It all started with one question: “How can I help?” Looking around, she concluded that Archbishop Carroll was much more than “just a school on a hill” — colleges and universities needed to learn more about students graduating from ACHS, and the students, in turn, needed to find out more about the world of higher education. So in 2007, Dr. Bradley was a founding member of a group that established a college fair at Carroll, inviting representatives from Historically Black Colleges and Universities (HBCU) and opening it to all local schools. Two hundred seniors attended. Three years later, the college fair has expanded to include a diversity of national universities, including Harvard, MIT, Dickinson, West VA University, Hood, Mount St. Mary’s and North Carolina A&T. Over 500 students from grades 9-12 attend from throughout the Metro area. Dr. Bradley is not surprised. She says, “Basically, we need to give our kids opportunity and we need to get our students to think about their future now.”

Dr. Bradley believes fervently in what Archbishop Carroll offers students. First is the academic experience. “Dr. Stofa and the educators here believe that the kids they teach can learn and they must be held to a high standard,” she explains. “The academic community at Carroll believes our children can do it, so they do.” Dr. Bradley also believes in the nurturing aspects of the school. “They love our kids, they support our families. They will assist in any way they can. Carroll has created an environment where all kinds of kids can thrive and grow.”

Dr. Bradley and her husband have three students in the Carroll family. Their son Daniel graduated in 2010. Second son Jeremiah graduated in 2011, and daughter Abigail is a member of the Class of 2014.

Topics Discussed

  • Congratulations to Abigail for making “Principles list,” the highest honor roll status
    • why?
    • Stays on top of h/w deliberate attention to her studies
  • At recent College Fair: students walking around hearing from colleges that demand a certain gpa
    • the limits of the gpa
    • parents always say it, but this is real!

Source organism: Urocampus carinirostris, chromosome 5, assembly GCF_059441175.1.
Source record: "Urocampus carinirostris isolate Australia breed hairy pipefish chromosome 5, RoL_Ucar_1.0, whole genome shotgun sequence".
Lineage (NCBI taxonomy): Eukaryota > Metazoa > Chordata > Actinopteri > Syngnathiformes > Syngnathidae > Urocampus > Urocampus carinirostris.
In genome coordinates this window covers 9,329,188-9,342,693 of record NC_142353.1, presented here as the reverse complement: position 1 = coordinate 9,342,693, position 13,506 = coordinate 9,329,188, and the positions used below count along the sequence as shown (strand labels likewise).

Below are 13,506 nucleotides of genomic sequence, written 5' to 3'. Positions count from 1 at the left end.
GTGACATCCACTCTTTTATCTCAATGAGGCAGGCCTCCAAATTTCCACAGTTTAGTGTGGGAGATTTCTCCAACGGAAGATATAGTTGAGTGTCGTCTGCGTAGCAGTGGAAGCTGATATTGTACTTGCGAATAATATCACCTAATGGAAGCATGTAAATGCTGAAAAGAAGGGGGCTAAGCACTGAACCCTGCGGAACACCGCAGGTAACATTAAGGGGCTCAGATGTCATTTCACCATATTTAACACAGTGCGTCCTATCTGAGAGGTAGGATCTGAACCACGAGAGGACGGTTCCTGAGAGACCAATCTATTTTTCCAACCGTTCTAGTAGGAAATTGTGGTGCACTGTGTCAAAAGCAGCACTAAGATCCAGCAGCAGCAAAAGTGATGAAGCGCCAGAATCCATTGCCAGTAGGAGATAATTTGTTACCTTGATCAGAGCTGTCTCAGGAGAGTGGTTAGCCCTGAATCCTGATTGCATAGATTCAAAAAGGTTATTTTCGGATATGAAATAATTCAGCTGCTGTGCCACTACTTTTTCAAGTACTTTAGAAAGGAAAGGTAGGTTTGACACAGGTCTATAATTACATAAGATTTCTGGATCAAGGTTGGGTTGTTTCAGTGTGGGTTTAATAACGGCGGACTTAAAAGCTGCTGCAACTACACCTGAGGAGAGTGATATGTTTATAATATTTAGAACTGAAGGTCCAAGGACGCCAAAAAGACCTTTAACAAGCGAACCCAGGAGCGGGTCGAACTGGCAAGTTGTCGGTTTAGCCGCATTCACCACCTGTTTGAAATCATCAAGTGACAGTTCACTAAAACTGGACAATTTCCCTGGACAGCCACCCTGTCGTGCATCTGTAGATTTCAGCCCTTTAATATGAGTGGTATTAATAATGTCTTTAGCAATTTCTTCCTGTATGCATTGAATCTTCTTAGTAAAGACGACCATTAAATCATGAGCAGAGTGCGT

• Connecting long term goals to short term choices
    • long term rewards parents assisting:
    • taking kids to college fairs
    • Bromley insists that what parents say to kids matters Kids to listen
  • Have to prove what you know
    • can’t just get by being smart
    • have to do homework
    • Parents need support
    • Community raises children
  • Helecopter parents flying in to save life
  • Kim doesn’t do the over attentive mom:
    • the hard lesson child independence
    • don’t’ want 45 year old stay at homes! empower and equip our children to deal with their sistuations
    • Holding one’s own child accountable face your issues even a teacher that doesn’t likey mom won’t always be able to fly in to save you
    • trust but verify
  • Holding back letting children learn coping skills on their own
    • Imagining your child in 10-20 years: are you reinforcing that vision?
    • keeping that standard we hold for young children as they grow older
  • Relationships with schools and teachers
    • parents seeing themselves as consumers in relationship with schools
    • parents are picky when selecting daycare for young children why not the same concern for K-12 schools?
    • holding schools accountable as consumers partnership in child’s education demand rubrics
  • Holding your child accountable
  • See Dr. Carson’s book on his mother’s accountability for him growing up
  • We have a tendency to protect little kids more than older kids
  • “Preparing a child to learn”
    • parent job to prepare a child to learn
    • not to be confused with the child’s job to do the learning
  • Teacher responsibility
    • clarify expectations
    • students need to ask questions
    • good teachers want students to succeed
  • Parent communication
    • must be positive productive of what children need to be doing, and not excusing
    • parent involvement in communication but leave child to fulfill expectations
  • Teachers should not be on trial
    • has seen teachers crying after parent conference: not okay
    • making good on what teachers have to deliver
  • Students owning failure: if it is failing to meet expectations
    • some teachers can’t communicate expectations, but students and parents still need to figure that out
    • schools need to hold teachers accountable
    • failure not always the teacher’s or the kid’s fault: can be both, or one or the other
    • parents can advocate on both sides Parents can clarify expectations

Additional Resources and Links

Credits

Host: Michael L. Bromley
Original Music by Christopher Bromley (copyright 2011, 2013)
Background snoring: by Stella
Best Dogs Ever: by Puck & Stella

WP_20131027_009a

Happy Halloween from Puck and Stella!

 

 

 

 

 

Here for Puck & Stella slideshow

The A+ Club from School4Schools.com LLC, based in Arlington, VA, is dedicated to helping students across the U.S.A. meet their goals and find the academic success the want and deserve. Contact us here or call now  to (703) 271-5334 to see how we can help.